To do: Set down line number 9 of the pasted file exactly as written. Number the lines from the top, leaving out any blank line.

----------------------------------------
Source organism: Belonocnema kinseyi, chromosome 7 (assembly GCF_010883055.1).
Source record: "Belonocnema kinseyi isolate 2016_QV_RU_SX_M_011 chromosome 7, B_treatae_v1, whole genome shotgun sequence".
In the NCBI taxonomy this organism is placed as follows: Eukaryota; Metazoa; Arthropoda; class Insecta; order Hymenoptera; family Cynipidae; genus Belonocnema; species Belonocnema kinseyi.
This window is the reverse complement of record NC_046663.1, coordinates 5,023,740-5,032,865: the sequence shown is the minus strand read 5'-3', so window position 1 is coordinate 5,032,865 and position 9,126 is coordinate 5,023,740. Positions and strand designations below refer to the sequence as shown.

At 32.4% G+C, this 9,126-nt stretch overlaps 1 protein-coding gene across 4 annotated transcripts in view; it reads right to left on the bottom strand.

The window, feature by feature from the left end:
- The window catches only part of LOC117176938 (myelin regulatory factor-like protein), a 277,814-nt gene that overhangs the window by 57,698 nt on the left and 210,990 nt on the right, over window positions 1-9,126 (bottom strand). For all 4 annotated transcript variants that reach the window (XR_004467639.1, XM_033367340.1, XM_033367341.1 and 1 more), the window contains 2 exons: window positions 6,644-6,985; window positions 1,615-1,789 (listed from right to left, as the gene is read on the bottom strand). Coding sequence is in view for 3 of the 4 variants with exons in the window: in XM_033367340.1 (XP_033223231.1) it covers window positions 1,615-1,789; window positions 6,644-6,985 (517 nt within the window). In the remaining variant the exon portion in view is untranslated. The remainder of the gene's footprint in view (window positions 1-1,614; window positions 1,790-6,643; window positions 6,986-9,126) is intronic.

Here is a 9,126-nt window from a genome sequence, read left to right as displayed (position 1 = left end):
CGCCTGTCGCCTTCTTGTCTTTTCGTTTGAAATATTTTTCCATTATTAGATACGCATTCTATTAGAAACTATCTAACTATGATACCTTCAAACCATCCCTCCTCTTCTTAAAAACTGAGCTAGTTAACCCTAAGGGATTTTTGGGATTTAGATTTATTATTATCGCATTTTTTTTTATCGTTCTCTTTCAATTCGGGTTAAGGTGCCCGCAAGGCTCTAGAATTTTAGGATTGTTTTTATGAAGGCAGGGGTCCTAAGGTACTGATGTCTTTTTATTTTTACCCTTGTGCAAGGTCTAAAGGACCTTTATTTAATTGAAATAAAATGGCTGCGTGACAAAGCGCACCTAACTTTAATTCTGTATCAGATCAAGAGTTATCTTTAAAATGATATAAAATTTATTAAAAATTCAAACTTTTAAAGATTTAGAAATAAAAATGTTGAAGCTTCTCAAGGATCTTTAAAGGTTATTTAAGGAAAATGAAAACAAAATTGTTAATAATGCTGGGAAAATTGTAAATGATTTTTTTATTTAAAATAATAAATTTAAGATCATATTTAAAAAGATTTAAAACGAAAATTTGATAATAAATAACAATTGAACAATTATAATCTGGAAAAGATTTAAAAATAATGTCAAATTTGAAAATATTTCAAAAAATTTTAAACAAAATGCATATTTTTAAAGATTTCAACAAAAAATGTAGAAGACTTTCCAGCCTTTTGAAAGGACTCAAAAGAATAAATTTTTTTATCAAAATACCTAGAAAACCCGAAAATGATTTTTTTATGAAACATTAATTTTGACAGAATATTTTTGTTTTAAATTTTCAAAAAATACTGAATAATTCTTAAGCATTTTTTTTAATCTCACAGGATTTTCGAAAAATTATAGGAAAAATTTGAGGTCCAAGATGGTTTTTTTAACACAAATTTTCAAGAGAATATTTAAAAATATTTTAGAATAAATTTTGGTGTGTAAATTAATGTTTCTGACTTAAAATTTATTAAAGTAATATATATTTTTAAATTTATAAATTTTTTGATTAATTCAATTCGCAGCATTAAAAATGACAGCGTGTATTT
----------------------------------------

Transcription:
CGCCTGTCGCCTTCTTGTCTTTTCGTTTGAAATATTTTTCCATTATTAGATACGCATTCTATTAGAAACTATCTAACTATGATACCTTCAAACCATCCCTCCTCTTCTTAAAAACTGAGCTAGTTAACCCTAAGGGATTTTTGGGATTTAGATTTATTATTATCGCATTTTTTTTTATCGTTCTCTTTCAATTCGGGTTAAGGTGCCCGCAAGGCTCTAGAATTTTAGGATTGTTTTTATGAAGGCAGGGGTCCTAAGGTACTGATGTCTTTTTATTTTTACCCTTGTGCAAGGTCTAAAGGACCTTTATTTAATTGAAATAAAATGGCTGCGTGACAAAGCGCACCTAACTTTAATTCTGTATCAGATCAAGAGTTATCTTTAAAATGATATAAAATTTATTAAAAATTCAAACTTTTAAAGATTTAGAAATAAAAATGTTGAAGCTTCTCAAGGATCTTTAAAGGTTATTTAAGGAAAATGAAAACAAAATTGTTAATAATGCTGGGAAAATTGTAAATGATTTTTTTATTTAAAATAATAAATTTAAGATCATATTTAAAAAGATTTAAAACGAAAATTTGATAATAAATAACAATTGAACAATTATAATCTGGAAAAGATTTAAAAATAATGTCAAATTTGAAAATATTTCAAAAAATTTTAAACAAAATGCATATTTTTAAAGATTTCAACAAAAAATGTAGAAGACTTTCCAGCCTTTTGAAAGGACTCAAAAGAATAAATTTTTTTATCAAAATACCTAGAAAACCCGAAAATGATTTTTTTATGAAACATTAATTTTGACAGAATATTTTTGTTTTAAATTTTCAAAAAATACTGAATAATTCTTAAGCATTTTTTTTAATCTCACAGGATTTTCGAAAAATTATAGGAAAAATTTGAGGTCCAAGATGGTTTTTTTAACACAAATTTTCAAGAGAATATTTAAAAATATTTTAGAATAAATTTTGGTGTGTAAATTAATGTTTCTGACTTAAAATTTATTAAAGTAATATATATTTTTAAATTTATAAATTTTTTGATTAATTCAATTCGCAGCATTAAAAATGACAGCGTGTATTT